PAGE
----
France Telecom SA Chief Executive Officer Stephane Richard, head of one of Europe’s largest wireless carriers, said the increasing frugality of customers is threatening sales of pricey phones such as Apple Inc.’s iPhone.
“We are in a period of changing consumer behavior,” Richard said this week during an interview at Bloomberg’s headquarters in New York. There are fewer shoppers in search of the latest and greatest gadget, and more of them are seeking lower prices on wireless service, he said.
The shift has been especially severe in Europe, where more customers are keeping the same phone when they switch carriers. Amid a slumping economy and mounting competition, France Telecom has seen prices drop 25 percent over the past three years, squeezing profit margins and its stock price. Its cheapest plan now provides unlimited calls and texting and 3 gigabytes of data for about 20 euros ($26) a month -- about half the price of T-Mobile USA Inc.’s $50 plan, which is touted as a U.S. bargain.
The persistent belt-tightening in France and elsewhere in Europe has decreased the number of consumers who buy the latest phones at top prices, Richard said. Without a carrier subsidy, the iPhone typically sells for about $600, making it too pricey for many shoppers, he said.
The change may be felt when Apple introduces its latest iPhone this year, Richard said. The product’s annual refresh has traditionally drawn long lines and a frenzy of anticipation since it first debuted in 2007.
“There are fewer early adopters, and probably with the next release of the iPhone this will be evident,” Richard said. “Selling a phone for $600 is getting more and more difficult.”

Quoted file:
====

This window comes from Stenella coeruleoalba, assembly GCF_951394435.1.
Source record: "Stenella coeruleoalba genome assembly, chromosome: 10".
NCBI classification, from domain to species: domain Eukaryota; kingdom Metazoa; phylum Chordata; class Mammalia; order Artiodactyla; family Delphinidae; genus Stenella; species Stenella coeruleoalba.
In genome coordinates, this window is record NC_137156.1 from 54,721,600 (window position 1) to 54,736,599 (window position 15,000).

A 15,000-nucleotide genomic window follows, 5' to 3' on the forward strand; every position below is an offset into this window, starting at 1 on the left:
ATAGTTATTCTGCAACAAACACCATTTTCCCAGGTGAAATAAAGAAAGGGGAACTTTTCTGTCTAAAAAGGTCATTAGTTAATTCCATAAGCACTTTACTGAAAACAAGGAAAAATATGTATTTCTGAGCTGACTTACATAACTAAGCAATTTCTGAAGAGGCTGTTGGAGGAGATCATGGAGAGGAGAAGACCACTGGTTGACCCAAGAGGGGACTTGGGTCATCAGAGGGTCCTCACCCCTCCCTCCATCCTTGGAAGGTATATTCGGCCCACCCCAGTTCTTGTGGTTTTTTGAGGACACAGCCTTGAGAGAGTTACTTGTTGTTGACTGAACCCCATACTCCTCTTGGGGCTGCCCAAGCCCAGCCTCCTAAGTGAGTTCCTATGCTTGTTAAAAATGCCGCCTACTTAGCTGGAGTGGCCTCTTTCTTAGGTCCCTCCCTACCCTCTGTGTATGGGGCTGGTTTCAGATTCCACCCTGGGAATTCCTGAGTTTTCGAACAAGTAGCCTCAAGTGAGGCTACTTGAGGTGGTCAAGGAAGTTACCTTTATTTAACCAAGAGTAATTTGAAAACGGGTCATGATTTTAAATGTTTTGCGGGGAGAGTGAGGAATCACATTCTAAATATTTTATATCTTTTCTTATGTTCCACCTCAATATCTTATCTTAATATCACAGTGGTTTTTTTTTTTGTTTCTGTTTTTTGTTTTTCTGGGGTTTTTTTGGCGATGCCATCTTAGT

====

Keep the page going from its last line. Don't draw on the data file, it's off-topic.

Natalie Harrison, a spokeswoman for Cupertino, California-based Apple, declined to comment.
France Telecom is making its own changes as the carrier tries to pull out of a funk. The Paris-based company is renaming itself Orange to capitalize on the well-known brand it acquired in 2000. It’s also looking to Africa and the Middle East for growth.
In February, the one-time French phone monopoly offered a dim outlook for 2013. It said operating cash flow will be about 7 billion euros this year, down from 8 billion euros in 2012.
France Telecom is considering an initial public offering of a minority stake in its EE wireless venture in the U.K. with Deutsche Telekom AG at the end of this year or early 2014, Chief Financial Officer Gervais Pellissier has said.
While an IPO is the preferred option, no final decision has been made, leaving the parent companies open to a bid for a stake, people familiar with the matter said, declining to be identified because the discussions are confidential.
France Telecom hired Morgan Stanley and Bank of America Merrill Lynch to advise on options for its stake in EE, the people said.
Tom Wright, a France Telecom spokesman, and Deutsche Telekom’s Andreas Fuchs declined to comment on the mandates.
Shares of France Telecom rose 0.7 percent to 7.72 euros at the close in Paris trading. The stock has lost about 28 percent of its value over the past year.
In France, the company cut its mobile-service plan prices 10 percent last year and expects an additional decline this year of between 10 percent and 12 percent, Richard said. Most of the price pressure is coming from Iliad SA, a low-cost carrier that sells service under the Free brand, he said.
To bring its prices down and keep subscribers from defecting to Iliad, France Telecom started a low-cost brand called Sosh in 2011. With Sosh, customers bring their own phone and get more limited customer support. Sosh’s standard package is more than 40 percent cheaper than the comparable subscription under the Orange brand.
“Customers are more focused on price,” Richard said. “Except for a few hundred thousand people who will buy the latest iPhone -- except for that category of people -- the majority of the market will be difficult.”